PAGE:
Moving the music: new app coming to campus
Joshua Legarreta | Staff Writer
Since the introduction of music streaming services such as Pandora, Google Music and Spotify, music has become more accessible than ever.
Or has it? With a new tool in hand, a small company out of California is looking to change the way music is being listened to. Titled M&M Media Inc., the company was created when one of CEO Gary Mekikian’s daughters noticed a friend downloading apps full of fake tracks.
“This is a music app for millennials, by millennials,” Mekikian said, referring to the 200 15- to 22-year-olds who helped develop the app.
Displeased with MP3 converter sites and how other services were both offering music and compensation to artists, this spurred Mekikian to create a new app: Trebel Music.
“It’s really difficult, except for headliners, for musicians to make a living,” Mekikian said. “Even though they’re creating really great art, and their art is being consumed more than ever before, it’s important to me to make sure musicians whose music is being consumed are compensated for it.”
At first glance, Trebel Music looks similar to the average mobile music experience. Tiles fill the screen with artist names, and a bar near the top lets users switch between top songs, albums, new releases and genres.
But there’s something else to it. “Top downloads” and “top plays” sections featuring the University of California at Los Angeles also show up, which Mekikian paid special attention to. In an exclusive screenshare session demoing the app, Mekikian explained users could learn more about their communities by seeing what songs were most played and downloaded.
“My personal philosophy is that music is unlike any other consumer product,” he said. “Music is not like Coke, where if you can’t afford it, you can stop drinking it.”
Akin to Pandora and Spotify, Trebel Music does feature advertisements but goes about them in a way unique to the app itself. Ads do not interrupt listening experiences, as they take the form of tiles in the artist or song selection queue, and video ads will only play during the downloading of a song.
Most importantly, seeing these ads grant users virtual currency they can save to later “buy” music with. Though the virtual currency has no set name yet, Mekikian said by spending it on songs users want, they are in turn helping support their favorite artists.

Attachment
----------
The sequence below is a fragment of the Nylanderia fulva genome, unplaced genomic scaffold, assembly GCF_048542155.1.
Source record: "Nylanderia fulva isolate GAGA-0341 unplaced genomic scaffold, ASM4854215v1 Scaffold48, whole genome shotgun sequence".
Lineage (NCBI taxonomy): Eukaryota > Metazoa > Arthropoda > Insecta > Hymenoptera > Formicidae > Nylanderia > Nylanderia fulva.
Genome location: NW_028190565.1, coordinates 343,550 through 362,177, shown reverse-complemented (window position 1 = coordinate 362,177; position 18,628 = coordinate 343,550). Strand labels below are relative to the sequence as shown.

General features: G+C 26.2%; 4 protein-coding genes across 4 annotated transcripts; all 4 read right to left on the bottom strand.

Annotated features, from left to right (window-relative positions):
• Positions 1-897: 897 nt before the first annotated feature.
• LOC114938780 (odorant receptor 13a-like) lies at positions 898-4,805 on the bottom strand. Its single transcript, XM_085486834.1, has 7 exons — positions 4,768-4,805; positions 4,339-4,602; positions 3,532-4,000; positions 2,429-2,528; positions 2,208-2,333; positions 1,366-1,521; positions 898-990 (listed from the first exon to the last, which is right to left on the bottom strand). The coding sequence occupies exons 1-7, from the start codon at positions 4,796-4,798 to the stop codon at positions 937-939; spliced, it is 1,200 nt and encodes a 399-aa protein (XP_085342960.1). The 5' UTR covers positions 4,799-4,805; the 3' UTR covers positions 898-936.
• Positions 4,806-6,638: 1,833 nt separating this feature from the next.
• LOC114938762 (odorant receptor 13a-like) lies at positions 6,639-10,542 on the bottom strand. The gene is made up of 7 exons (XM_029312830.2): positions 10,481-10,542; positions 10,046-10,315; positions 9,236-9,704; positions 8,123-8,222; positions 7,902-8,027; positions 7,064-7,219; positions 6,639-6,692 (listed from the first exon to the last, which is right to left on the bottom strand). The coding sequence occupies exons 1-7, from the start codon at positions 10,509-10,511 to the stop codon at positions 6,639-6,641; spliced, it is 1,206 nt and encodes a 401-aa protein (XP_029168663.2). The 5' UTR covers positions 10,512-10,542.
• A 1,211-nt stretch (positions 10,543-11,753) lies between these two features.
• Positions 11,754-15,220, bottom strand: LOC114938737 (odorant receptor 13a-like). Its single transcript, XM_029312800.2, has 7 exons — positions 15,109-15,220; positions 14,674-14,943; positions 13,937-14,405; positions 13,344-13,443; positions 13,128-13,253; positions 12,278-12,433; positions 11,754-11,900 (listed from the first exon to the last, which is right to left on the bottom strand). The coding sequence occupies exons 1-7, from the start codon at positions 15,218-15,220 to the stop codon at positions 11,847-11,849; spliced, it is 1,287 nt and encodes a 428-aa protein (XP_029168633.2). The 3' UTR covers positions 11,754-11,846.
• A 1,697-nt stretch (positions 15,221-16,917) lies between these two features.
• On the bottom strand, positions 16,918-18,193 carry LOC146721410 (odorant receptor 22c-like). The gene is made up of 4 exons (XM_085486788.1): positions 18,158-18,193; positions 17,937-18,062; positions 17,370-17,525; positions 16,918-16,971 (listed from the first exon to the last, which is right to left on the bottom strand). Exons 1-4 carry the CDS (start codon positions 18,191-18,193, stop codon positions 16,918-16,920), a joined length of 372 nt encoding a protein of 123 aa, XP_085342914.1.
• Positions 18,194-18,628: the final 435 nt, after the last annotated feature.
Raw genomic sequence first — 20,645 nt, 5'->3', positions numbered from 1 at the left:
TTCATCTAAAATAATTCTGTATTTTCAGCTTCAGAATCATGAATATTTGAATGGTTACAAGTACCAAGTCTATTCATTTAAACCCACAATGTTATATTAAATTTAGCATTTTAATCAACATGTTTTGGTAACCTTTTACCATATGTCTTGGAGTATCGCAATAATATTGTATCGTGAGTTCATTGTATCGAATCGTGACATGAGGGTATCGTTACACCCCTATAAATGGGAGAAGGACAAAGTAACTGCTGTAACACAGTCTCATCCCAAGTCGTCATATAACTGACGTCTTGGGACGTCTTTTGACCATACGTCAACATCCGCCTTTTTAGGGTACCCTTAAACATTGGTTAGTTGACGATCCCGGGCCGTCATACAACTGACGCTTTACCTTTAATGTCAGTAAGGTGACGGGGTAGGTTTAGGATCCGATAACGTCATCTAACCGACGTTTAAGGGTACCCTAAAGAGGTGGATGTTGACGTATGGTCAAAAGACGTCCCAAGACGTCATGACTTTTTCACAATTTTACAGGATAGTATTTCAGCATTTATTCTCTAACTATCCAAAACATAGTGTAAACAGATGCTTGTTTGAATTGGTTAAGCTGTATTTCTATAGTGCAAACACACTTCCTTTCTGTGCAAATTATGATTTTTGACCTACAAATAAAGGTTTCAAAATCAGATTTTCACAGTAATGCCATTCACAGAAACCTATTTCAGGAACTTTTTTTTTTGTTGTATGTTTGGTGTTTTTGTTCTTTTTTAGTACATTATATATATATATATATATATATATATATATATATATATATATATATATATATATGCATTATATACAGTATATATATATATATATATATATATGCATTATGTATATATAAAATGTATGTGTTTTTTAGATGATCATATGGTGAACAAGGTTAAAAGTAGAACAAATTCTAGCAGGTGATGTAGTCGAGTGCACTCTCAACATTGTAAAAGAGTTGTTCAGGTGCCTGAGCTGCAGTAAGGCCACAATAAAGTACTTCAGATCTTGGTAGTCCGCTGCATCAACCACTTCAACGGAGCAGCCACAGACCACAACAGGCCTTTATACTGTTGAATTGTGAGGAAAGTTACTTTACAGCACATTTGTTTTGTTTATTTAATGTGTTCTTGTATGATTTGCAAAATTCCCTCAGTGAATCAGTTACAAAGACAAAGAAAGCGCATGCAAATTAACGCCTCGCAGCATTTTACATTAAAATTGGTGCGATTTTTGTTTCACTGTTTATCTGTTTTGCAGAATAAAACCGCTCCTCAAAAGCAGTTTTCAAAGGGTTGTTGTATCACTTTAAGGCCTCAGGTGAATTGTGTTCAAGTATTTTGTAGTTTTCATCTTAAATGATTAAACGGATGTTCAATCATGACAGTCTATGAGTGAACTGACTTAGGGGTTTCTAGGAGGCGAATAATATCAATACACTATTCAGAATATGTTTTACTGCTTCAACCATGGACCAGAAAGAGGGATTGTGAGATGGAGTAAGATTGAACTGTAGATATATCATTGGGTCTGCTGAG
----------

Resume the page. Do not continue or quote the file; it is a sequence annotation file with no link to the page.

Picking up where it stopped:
Mekikian describes Trebel Music as a “download and play” service, rather than a streaming service.
Despite this difference, the app’s competition is anything from streaming services like Pandora and Spotify to MP3 converters and YouTube video downloaders. Local Denton musician Crystal Solano sees compensating musicians as vital, but worries that musicians might not get the attention they’d receive through these other means.
“It’s difficult to have a job based on letting your music be heard for free,” Solano said. “It’s hard to get onto radio and in concerts, but I also know it’s important that you’re heard, and these apps can be a good help.”
Art education junior Joycelyn Jimenez said she thinks the avoidance of mandatory ads and virtual reward system will make the Trebel Music app beneficial to students.
“They’re aiming at the right demographic,” Jimenez said. “College kids aren’t exactly people with the most money, so personally I would like to be able to purchase songs and have access to them. Music is an inspiration to me.”
While the app has not officially been released for download, M&M Media Inc. is hoping to bring Trebel Music to the UNT campus during the fall semester. Mekikian said they are looking into partnering with Greek organizations, local businesses and radio stations to promote and test the app.
“UNT is one of the largest, most socially active and diverse campuses in Texas,” Mekikian said. “We want to develop long-term relationships with students who understand the value in what we are doing and are excited to be part of it at an early stage.”
Students interested in the app can get involved with Trebel Music by contacting the company through www.trebelmusic.com or emailing Corey Jones, Chief of Product at M&M Media Inc. at Corey@mnmmusic.com.
Featured Image: Screenshot | Trebel Music website
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